Here's the update on the different grains experiment. It has now been 7 days since the rice was inoculated with the crushed yeast balls. I will admit I am rather surprised by the results.
Wheat Berries: Fairly vigorous white mold growing on them, no visible liquid in the jar.
Brown Rice: A small amount of liquid is visible in the bottom of the jar.
Basmati Rice: About 1/2 an inch of liquid separated from the rice.
Long Grain White Rice: Visible liquid in the jar, no separation of liquid and rice.
Jasmine Rice: About 3/4 of an inch of liquid separated from the rice.
Japanese Sweet Rice: About 1 inch of liquid separated from the rice, and visible mold growth on the top of the rice.
The first surprise to me is that the wheat berries are doing anything at all. I rather expected to get several kinds of unpleasant growths on the cooked grain and have to throw it out. Since it is growing only the white mold that I've seen on other batches of rice wine, I'm going to give it some time and see what it does.
The brown rice is also a surprise. It is clearly producing liquid, though slowly. I expected it to go nasty the same way as what I was expecting from the wheat.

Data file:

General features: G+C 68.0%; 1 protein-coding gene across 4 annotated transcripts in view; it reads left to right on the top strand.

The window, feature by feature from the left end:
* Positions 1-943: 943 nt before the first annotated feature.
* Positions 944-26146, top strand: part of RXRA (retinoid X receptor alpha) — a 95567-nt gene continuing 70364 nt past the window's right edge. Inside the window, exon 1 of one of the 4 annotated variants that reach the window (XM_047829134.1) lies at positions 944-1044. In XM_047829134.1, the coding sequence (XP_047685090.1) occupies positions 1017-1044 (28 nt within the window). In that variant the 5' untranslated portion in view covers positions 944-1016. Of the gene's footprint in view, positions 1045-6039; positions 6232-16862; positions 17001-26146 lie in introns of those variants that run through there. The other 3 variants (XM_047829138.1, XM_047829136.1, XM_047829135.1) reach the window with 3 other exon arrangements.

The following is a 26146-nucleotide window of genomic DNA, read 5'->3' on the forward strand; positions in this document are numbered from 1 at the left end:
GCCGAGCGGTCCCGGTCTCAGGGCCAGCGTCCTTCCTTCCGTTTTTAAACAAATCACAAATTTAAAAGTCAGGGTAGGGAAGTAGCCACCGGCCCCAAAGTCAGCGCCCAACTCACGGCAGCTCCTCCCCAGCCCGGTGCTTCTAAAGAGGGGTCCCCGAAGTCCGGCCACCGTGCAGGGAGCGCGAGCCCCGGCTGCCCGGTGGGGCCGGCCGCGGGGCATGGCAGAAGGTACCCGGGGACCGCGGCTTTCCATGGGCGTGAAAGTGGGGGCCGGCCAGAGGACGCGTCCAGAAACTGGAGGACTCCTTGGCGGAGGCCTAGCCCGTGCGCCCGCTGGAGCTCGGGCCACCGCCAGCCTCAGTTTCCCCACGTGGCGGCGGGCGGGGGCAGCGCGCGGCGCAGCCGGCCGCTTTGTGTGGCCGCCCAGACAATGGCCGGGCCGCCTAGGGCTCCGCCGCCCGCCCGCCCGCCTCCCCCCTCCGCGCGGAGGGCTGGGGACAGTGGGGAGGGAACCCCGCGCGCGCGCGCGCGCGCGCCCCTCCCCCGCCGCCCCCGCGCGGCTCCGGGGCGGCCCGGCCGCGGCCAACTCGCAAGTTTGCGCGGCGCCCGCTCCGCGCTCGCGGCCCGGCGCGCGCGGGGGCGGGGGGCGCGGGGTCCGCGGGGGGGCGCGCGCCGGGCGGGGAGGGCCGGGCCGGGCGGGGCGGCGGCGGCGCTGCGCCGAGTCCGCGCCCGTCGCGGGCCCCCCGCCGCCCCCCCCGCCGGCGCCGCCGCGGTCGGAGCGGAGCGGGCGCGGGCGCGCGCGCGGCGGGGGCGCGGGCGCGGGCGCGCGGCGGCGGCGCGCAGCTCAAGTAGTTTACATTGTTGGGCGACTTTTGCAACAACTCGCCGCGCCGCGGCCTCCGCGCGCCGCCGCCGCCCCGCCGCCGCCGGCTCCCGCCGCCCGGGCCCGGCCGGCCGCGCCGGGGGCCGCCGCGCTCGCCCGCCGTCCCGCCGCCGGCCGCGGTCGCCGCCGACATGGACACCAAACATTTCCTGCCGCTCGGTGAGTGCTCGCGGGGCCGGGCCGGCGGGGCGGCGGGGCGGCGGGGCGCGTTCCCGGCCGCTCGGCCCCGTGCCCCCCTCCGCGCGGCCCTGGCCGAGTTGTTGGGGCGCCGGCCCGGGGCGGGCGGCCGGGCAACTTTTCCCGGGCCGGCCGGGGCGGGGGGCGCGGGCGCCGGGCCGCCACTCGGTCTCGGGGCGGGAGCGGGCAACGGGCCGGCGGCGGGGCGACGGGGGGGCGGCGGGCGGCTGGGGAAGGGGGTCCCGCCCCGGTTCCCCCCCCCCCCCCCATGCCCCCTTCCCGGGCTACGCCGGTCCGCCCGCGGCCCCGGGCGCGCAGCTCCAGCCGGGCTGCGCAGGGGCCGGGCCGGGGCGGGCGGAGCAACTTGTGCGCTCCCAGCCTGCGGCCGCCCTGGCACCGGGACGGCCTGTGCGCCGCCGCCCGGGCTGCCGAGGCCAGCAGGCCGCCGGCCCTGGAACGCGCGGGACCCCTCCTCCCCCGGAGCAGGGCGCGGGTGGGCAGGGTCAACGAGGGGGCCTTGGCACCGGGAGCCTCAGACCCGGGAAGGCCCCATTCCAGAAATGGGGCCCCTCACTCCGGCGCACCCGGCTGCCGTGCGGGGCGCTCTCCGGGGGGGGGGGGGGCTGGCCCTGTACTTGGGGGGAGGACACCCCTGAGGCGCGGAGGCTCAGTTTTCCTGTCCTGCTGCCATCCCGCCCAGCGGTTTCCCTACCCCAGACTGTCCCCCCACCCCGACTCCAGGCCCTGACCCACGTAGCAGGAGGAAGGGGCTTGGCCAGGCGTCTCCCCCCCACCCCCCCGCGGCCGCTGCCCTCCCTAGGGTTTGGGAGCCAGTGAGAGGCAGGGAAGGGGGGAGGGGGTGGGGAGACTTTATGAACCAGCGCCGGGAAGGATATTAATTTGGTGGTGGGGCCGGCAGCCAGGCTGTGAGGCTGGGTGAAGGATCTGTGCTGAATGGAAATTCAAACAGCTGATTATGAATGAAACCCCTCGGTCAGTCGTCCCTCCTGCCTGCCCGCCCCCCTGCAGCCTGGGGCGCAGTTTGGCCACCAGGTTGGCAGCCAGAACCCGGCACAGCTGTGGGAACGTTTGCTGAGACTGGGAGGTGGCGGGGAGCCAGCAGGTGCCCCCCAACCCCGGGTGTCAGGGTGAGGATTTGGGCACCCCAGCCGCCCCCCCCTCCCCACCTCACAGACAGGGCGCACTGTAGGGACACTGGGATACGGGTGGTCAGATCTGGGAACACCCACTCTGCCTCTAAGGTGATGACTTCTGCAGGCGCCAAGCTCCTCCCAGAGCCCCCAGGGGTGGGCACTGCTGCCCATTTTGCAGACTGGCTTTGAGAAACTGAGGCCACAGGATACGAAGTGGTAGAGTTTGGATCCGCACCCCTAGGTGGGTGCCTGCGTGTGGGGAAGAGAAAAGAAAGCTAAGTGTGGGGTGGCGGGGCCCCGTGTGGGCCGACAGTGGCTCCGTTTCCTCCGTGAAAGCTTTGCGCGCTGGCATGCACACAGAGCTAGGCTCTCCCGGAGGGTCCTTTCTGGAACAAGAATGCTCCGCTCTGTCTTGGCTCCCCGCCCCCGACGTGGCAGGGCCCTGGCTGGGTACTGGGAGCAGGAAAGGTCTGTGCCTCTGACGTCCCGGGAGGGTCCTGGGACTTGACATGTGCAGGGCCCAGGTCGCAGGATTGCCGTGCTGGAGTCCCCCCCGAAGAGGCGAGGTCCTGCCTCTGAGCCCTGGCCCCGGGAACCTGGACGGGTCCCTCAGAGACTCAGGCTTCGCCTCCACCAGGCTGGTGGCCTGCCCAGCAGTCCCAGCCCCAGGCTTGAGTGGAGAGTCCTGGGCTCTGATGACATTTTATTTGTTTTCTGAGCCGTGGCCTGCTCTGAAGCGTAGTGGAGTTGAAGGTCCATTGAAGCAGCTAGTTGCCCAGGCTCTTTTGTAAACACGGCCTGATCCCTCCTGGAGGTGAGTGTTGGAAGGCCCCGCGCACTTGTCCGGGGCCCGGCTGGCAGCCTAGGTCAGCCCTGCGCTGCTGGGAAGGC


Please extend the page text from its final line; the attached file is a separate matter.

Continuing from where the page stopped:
The third surprise is the difference in the amount of liquid produced by the different rice samples. Out of the 4 samples of whit rices I've got results ranging from no visible separation to an inch of liquid. I rather thought that the amount of liquid yielded by the different types of rice would be fairly close.
The fourth surprise was the Japanese sweet rice. As I mentioned in my post with the cooked grain photo, it was basically a giant rice bogey. Stretchy, and sticky. A bit like a giant blob of rubber cement. I expected this sample to fail in some spectacular fashion. Instead, I would have to say that at this point it's my top performer. It appears to be converting to rice wine substantially faster then any of the other samples.
Of course, it doesn't matter how fast it converts if it tastes bad. We won't know that until the batches are harvested on day 21.
I hope everybody finds this as interesting as I do. Happy brewing!